To investigate the presence of the kdr (L1014S) gene in the An. gambiae vector population in Muheza, genomic DNA was extracted from a random sample of mosquitoes collected from the experimental huts using the Livak procedure [15]. Molecular detection of the L1014S mutation alleles was carried out by real-time Taqman PCR as described by Bass et al.[16].

Data analysis

The numbers of mosquitoes entering the huts with the different treatments was analysed by negative binomial regression. The effects of the treatments on each of the main proportional entomological outcomes (exophily, blood feeding and mortality) were assessed using binomial generalized linear mixed models (GLMMs) with a logit link function, fitted using the ‘lme4’ package for R. A separate model was fitted for each outcome and for each mosquito species. In addition to the fixed effect of each treatment, each model included random effects to account for the following sources of variation: between the six huts used in the studies; between the six sleepers who slept in the huts; between the six weeks of the trial; and finally an observation-level random effect to account for variation not explained by the other terms in the model (over dispersion).

Results

Susceptibility tests

The WHO susceptibility tests showed that the local vector population was resistant to pyrethroids but susceptible to organophosphates (Figure 1). Mortality rates of wild anopheline mosquitoes from the study site were 100% across all the concentrations of p-methyl tested, confirming susceptibility to the organophosphate. The genotyping results revealed a kdr allele (L1014S) frequency of 0.22 in a random sample of 47 An. gambiae s.l. mosquitoes collected from the experimental huts.
Figure 1

Susceptibility of Anopheles gambiae from Muheza, Tanzania to insecticides. Mortality (%) in WHO cylinder bioassays during hut trials. Error bars represents 95% confidence intervals.

Experimental hut trial

The numbers of wild anopheline mosquitoes entering, feeding and dying in the experimental huts during the trial are presented in Table 1 for An. gambiae and Table 2 for An. funestus. The exiting, blood-feeding and mortality rates are presented in Figures 2, 3 and 4 respectively. A total of 423 An. gambiae and 277 An. funestus were collected from the experimental huts during the trial (Tables 1 and 2). The highest numbers were collected in the control hut. For both species, the average catch per night did not differ significantly between the p-methyl NWH on two walls and the pyrethroid DL on two walls. The level of deterrence with p-methyl NWH showed an increase with increasing wall coverage.
Table 1

Numbers of An. gambiae entering, feeding and dying in experimental huts with insecticide treated NWH

Hut treatment

Control (untreated DL)

Deltamethrin NWH on 2 walls

P-methyl NWH on Ceiling

P-methyl NWH on 2 walls

P-methyl NWH on 4walls

P-methyl NWH on 4 walls and ceiling

Total females caught

171

86

57

60

35

14

Average catch per night

4.8a

2.4b

1.6b

1.7b

1.0bc

0.4c

Deterrence (%)

0

50

67

65

80

92

Total females blood fed

109

44

42

37

20

10

Blood feeding Inhibition (%)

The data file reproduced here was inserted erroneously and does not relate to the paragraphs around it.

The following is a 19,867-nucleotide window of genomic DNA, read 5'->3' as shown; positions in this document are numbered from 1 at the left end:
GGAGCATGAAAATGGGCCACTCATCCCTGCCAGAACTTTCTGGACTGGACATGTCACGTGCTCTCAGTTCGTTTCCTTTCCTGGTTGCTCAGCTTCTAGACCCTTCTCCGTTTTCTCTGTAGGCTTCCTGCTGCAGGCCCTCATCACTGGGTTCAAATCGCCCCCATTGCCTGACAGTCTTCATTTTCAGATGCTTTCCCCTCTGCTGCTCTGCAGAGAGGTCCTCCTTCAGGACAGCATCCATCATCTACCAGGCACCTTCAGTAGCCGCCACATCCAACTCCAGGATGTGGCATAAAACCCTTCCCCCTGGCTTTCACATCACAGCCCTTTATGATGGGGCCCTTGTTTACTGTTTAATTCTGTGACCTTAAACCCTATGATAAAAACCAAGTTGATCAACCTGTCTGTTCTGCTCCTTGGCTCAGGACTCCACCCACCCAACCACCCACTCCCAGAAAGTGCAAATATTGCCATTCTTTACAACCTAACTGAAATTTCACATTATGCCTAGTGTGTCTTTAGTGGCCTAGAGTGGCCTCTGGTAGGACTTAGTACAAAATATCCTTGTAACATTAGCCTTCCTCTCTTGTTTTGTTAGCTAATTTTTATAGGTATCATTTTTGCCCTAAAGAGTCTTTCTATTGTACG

0

20

0

5

11

0

Total dead

7

13

35

55

31

12

Corrected mortality (%)

0

11

59

92

90

86

Values along a row sharing the same letter superscript are not significantly different at the 5% level.

Table 2

Numbers of An. funestus entering, feeding and dying in experimental huts with insecticide treated NWH

Hut Treatment

Control (untreated DL)

Deltamethrin NWH on 2 walls

P-methyl NWH on ceiling

P-methyl NWH on 2 walls

P-methyl NWH on 4walls

P-methyl NWH on 4 walls and ceiling

Total females caught

136

60

28

31

15

7

Average catch per night

3.8a

1.7b

0.8c

0.9bc

0.4c

0.2c

Deterrence (%)

0

56

79

77

89

95

Total females blood fed

91

37

19

21

11

5

Blood feeding inhibition (%)

0

1

0

0

0

0

Total dead

7

7

12

25

11

5

Corrected mortality (%)

0

6

39

78

76

74

Values along a row sharing the same letter superscript are not significantly different at the 5% level.

Figure 2

Exiting rates of anopheline mosquitoes in experimental huts with insecticide-treated net wall hangings. For each species, values for bars bearing the same letter label are not significantly different at 5% level. Error bars represents 95% confidence intervals.

Figure 3

Blood-feeding rates of anopheline mosquitoes in experimental huts with insecticide-treated net wall hangings. For each species, values for bars bearing the same letter label are not significantly different at 5% level. Error bars represents 95% confidence intervals.

Figure 4

Mortality of anopheline mosquitoes in experimental huts with insecticide-treated net wall hangings. For each species, values for bars bearing the same letter label are not significantly different at the 5% level. Error bars represents 95% confidence intervals.

Hut exiting rates

Exiting rates were significantly higher in the huts with the treated NWH than the control (Figure 2) (for both species, P < 0.05 for each treatment relative to control). The proportion exiting did not differ between the deltamethrin NWH (two walls) hut and the p-methyl NWH (two walls) hut for either species (P = 0.71 for An. gambiae, P = 0.85 for An. funestus). There was no evidence of a relationship between treatment-induced exiting and the level of wall coverage with p-methyl NWH.

Blood feeding

Blood-feeding rates were very high across all the treatments (Figure 3) hence the treated NWH provided very little or no blood-feeding inhibition relative to the control (Tables 1 and 2). The proportions blood-fed in huts with p-methyl NWH for both anopheline species (range of 52-75%) were not significantly different from the control hut (64% of An. gambiae and 67% of An. funestus, P > 0.05) (Figure 3). The proportion feeding in the hut with deltamethrin NWH on two walls (51% of An. gambiae and 61% of An. funestus) was also not significantly different from the proportion feeding in the hut with p-methyl NWH on two walls (62% of An. gambiae and 67% of An. funestus) (P = 0.07 for An. gambiae, P = 0.1 for An. funestus). As with exophily, the data showed no evidence of a relationship between the level of wall coverage with p-methyl NWH and blood-feeding rate by Anopheles species.